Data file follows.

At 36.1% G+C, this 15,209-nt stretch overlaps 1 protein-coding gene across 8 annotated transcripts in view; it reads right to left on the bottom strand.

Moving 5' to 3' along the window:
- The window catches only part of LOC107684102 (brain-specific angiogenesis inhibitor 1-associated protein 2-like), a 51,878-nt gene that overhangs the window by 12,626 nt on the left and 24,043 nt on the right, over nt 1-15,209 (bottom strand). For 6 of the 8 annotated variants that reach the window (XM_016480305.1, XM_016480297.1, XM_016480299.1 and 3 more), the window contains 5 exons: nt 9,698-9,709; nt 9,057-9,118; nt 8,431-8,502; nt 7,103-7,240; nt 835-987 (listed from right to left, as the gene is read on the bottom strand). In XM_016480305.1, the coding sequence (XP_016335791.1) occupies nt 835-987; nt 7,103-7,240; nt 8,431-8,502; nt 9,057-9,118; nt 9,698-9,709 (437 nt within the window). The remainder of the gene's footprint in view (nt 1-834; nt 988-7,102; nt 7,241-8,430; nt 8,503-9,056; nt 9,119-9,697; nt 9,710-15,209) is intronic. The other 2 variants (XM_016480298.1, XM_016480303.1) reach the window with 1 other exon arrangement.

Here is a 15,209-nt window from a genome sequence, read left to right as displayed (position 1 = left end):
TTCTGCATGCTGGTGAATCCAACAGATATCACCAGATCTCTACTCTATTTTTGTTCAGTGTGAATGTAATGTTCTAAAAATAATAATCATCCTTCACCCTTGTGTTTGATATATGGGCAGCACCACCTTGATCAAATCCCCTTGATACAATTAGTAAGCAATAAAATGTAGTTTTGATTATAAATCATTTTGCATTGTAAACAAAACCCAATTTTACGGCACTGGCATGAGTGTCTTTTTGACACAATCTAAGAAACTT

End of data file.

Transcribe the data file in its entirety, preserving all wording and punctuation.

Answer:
At 36.1% G+C, this 15,209-nt stretch overlaps 1 protein-coding gene across 8 annotated transcripts in view; it reads right to left on the bottom strand.

Moving 5' to 3' along the window:
- The window catches only part of LOC107684102 (brain-specific angiogenesis inhibitor 1-associated protein 2-like), a 51,878-nt gene that overhangs the window by 12,626 nt on the left and 24,043 nt on the right, over nt 1-15,209 (bottom strand). For 6 of the 8 annotated variants that reach the window (XM_016480305.1, XM_016480297.1, XM_016480299.1 and 3 more), the window contains 5 exons: nt 9,698-9,709; nt 9,057-9,118; nt 8,431-8,502; nt 7,103-7,240; nt 835-987 (listed from right to left, as the gene is read on the bottom strand). In XM_016480305.1, the coding sequence (XP_016335791.1) occupies nt 835-987; nt 7,103-7,240; nt 8,431-8,502; nt 9,057-9,118; nt 9,698-9,709 (437 nt within the window). The remainder of the gene's footprint in view (nt 1-834; nt 988-7,102; nt 7,241-8,430; nt 8,503-9,056; nt 9,119-9,697; nt 9,710-15,209) is intronic. The other 2 variants (XM_016480298.1, XM_016480303.1) reach the window with 1 other exon arrangement.

Here is a 15,209-nt window from a genome sequence, read left to right as displayed (position 1 = left end):
TTCTGCATGCTGGTGAATCCAACAGATATCACCAGATCTCTACTCTATTTTTGTTCAGTGTGAATGTAATGTTCTAAAAATAATAATCATCCTTCACCCTTGTGTTTGATATATGGGCAGCACCACCTTGATCAAATCCCCTTGATACAATTAGTAAGCAATAAAATGTAGTTTTGATTATAAATCATTTTGCATTGTAAACAAAACCCAATTTTACGGCACTGGCATGAGTGTCTTTTTGACACAATCTAAGAAACTT